Tuesday, November 11, 2008

Is the future portals or mash-ups?

While many governments around the world pursue the 'one portal' approach, a few commentators are arguing for a different type of model - many correct doors rather than one big door.

This means reaching out to embed government content in the websites citizens choose to visit rather than simply attempting to encourage all web users to go to a single central portal for all government-related content.

This approach is described well in the Read Write Web article, E-Government Meets Web 2.0: Goodbye Portals, Hello Web Services, which states, in reference to the online channel that,

Gartner's conclusion is that governments "should make sure that their information, services and applications are accessible through a variety of different channels, some of which are not controlled or directly owned by government."


This is similar to how government agencies already distribute physical publications beyond their own shopfronts - into libraries, doctors' surgeries, lawyers' offices and into the shopfronts of other government agencies. It also reflects how government has a presence at various community and commercial shows, festivals and other events.

In both these cases government reaches out into other organisations' venues in order to better reach citizens in the places they frequent.

I'm a proponent of this 'any door' approach being extended online. As an egovernment practitioner I do not necessarily care how people get to the information and services my agency provides online, provided that they get to them.

This means I am a supporter of central portals as an avenue outside my agency's own website to reach our customers. It also means I am a fan of greater cross-agency collaboration on information provision, where agencies with similar audiences work together to provide government information to citizens.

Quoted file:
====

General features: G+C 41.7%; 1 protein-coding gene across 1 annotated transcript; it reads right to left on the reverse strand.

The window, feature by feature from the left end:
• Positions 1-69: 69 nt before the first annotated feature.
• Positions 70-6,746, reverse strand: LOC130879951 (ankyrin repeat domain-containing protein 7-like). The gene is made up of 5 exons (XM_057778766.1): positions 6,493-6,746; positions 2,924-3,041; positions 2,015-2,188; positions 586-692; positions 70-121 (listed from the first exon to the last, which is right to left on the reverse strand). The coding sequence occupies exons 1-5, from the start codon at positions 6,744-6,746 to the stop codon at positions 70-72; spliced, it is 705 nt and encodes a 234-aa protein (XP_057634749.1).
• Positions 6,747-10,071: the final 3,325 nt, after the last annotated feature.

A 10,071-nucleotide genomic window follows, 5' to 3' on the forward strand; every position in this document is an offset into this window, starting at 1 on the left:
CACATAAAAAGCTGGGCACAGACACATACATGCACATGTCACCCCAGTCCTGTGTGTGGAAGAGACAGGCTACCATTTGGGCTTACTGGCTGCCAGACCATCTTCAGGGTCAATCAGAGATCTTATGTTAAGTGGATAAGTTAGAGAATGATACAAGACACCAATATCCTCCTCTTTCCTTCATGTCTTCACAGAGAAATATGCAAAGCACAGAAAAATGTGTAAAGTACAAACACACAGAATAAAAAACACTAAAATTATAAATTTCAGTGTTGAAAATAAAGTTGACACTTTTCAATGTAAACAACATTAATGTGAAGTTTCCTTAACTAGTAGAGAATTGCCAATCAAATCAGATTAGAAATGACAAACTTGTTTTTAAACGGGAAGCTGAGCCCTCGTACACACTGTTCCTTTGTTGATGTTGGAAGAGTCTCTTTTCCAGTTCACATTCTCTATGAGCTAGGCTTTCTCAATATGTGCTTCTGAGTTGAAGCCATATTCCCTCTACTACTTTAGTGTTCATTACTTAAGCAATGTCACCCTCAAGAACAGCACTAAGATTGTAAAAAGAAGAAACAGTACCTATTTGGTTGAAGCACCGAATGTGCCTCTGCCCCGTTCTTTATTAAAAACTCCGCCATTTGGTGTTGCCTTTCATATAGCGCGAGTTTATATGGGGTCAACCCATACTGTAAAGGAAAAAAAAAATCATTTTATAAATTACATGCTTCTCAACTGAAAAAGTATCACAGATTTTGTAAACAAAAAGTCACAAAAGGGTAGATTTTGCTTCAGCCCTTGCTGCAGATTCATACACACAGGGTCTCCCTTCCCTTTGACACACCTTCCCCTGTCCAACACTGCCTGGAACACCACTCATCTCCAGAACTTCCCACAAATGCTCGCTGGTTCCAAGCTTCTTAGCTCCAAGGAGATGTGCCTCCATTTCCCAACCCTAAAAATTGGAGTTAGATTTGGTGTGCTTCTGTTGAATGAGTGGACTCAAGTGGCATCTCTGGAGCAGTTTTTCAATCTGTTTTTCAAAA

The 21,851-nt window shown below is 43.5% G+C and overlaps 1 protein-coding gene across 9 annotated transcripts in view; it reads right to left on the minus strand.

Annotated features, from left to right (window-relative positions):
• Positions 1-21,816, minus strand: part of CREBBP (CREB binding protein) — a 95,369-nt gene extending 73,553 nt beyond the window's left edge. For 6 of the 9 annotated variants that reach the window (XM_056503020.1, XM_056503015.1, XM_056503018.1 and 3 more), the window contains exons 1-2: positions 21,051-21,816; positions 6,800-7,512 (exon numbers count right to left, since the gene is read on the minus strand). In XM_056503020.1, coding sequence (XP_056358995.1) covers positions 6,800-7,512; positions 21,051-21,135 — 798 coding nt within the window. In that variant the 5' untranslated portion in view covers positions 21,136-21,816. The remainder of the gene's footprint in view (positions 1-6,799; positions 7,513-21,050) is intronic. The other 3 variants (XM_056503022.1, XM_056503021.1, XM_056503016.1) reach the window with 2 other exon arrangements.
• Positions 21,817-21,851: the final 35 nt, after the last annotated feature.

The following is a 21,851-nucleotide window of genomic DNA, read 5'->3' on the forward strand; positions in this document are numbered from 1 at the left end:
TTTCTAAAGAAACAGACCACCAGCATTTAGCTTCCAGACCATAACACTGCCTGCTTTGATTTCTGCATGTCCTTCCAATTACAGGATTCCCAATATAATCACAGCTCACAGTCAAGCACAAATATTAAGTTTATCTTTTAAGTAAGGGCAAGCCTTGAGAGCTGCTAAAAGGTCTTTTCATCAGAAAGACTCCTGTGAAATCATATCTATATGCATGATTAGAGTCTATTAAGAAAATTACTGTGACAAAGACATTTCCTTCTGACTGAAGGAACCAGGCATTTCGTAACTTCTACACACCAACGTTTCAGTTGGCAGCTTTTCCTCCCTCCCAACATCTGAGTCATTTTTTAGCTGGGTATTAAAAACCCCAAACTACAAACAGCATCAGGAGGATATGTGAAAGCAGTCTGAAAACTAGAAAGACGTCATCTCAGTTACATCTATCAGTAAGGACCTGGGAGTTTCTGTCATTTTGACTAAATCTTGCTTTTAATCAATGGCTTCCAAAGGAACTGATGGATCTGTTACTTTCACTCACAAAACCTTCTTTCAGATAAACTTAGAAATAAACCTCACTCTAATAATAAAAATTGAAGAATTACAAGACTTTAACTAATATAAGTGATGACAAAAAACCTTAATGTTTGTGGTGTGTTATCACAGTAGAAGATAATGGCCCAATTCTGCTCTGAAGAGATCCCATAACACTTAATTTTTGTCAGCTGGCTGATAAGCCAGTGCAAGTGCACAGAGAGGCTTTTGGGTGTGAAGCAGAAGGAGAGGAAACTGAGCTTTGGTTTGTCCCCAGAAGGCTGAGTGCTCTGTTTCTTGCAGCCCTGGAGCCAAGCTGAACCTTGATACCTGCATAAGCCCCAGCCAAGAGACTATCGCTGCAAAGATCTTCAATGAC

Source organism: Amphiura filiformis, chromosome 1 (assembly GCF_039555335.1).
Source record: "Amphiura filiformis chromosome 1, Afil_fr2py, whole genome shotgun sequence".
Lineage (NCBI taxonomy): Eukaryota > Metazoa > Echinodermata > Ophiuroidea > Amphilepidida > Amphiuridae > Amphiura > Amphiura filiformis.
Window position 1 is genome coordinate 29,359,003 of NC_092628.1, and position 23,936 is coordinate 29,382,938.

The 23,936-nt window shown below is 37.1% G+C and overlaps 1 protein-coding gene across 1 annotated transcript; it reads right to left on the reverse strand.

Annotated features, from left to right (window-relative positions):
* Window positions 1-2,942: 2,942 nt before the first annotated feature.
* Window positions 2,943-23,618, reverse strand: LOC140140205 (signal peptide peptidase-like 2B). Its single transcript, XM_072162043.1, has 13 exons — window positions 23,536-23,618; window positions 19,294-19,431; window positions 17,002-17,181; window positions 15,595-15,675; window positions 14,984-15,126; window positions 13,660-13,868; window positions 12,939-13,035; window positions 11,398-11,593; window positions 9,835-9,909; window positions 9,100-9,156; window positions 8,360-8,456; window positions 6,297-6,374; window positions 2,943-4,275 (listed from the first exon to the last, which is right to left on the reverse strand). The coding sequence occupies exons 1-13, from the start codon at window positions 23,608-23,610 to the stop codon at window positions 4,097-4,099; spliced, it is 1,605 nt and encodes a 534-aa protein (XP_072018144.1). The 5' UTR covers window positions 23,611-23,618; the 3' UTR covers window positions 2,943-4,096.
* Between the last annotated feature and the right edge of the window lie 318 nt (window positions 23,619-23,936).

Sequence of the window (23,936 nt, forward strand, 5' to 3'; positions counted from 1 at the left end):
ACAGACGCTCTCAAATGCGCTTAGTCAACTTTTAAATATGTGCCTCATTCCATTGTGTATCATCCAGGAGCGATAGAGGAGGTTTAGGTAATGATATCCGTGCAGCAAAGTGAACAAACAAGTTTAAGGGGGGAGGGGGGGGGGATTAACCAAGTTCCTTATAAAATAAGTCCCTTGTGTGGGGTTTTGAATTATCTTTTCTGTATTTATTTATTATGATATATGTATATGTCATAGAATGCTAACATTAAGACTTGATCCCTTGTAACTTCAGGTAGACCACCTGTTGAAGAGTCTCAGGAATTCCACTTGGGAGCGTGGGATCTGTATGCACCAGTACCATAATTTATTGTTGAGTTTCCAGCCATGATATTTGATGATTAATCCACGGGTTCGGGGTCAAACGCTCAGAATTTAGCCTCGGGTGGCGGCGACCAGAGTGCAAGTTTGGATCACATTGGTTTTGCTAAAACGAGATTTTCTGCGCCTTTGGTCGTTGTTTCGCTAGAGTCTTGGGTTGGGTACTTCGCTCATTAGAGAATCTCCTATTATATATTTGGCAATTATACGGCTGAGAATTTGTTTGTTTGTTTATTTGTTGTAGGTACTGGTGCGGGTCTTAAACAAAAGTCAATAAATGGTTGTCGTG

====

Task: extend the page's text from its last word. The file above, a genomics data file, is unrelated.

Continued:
Most importantly it means I am a supporter of rss, mash-ups and embedded web services - any technology that allows my agency to reach beyond the confines of its own website to reach our customers in whatever websites they choose to visit - commercial, public or citizen-run.

After all, with research indicating that government sites only make up about two percent of online visits by Australians, if I want to magnify the effectiveness of my agency's tools and information online, I need to increase their reach.

For example (hypothetically), if my agency produced a video relevant to the customers of any organisation involved in the family law system, it would be worth our while to look at how we could reach beyond our own website traffic to the traffic of other involved websites.

Using Youtube, we could generate a video that can be embedded into any site across the family law system, thereby potentially magnifying the reach of its content.

Assuming that my agency has 10 percent of the traffic to the family law system, this could, with the agreement and support of other organisations, result in up to a 10x boost in traffic to the video - all targeted at the appropriate audience.

If we also had the video included in the australia.gov.au portal this would lift usage further, but in a less targeted way, as the portal does not specifically target the same audience as we are attempting to reach.

The approach in this scenario applies for any type of government information distribution online. It also means that government needs to think more about how it provides information online, and how easy and attractive it is for other organisations to embed the information, not just link to it.

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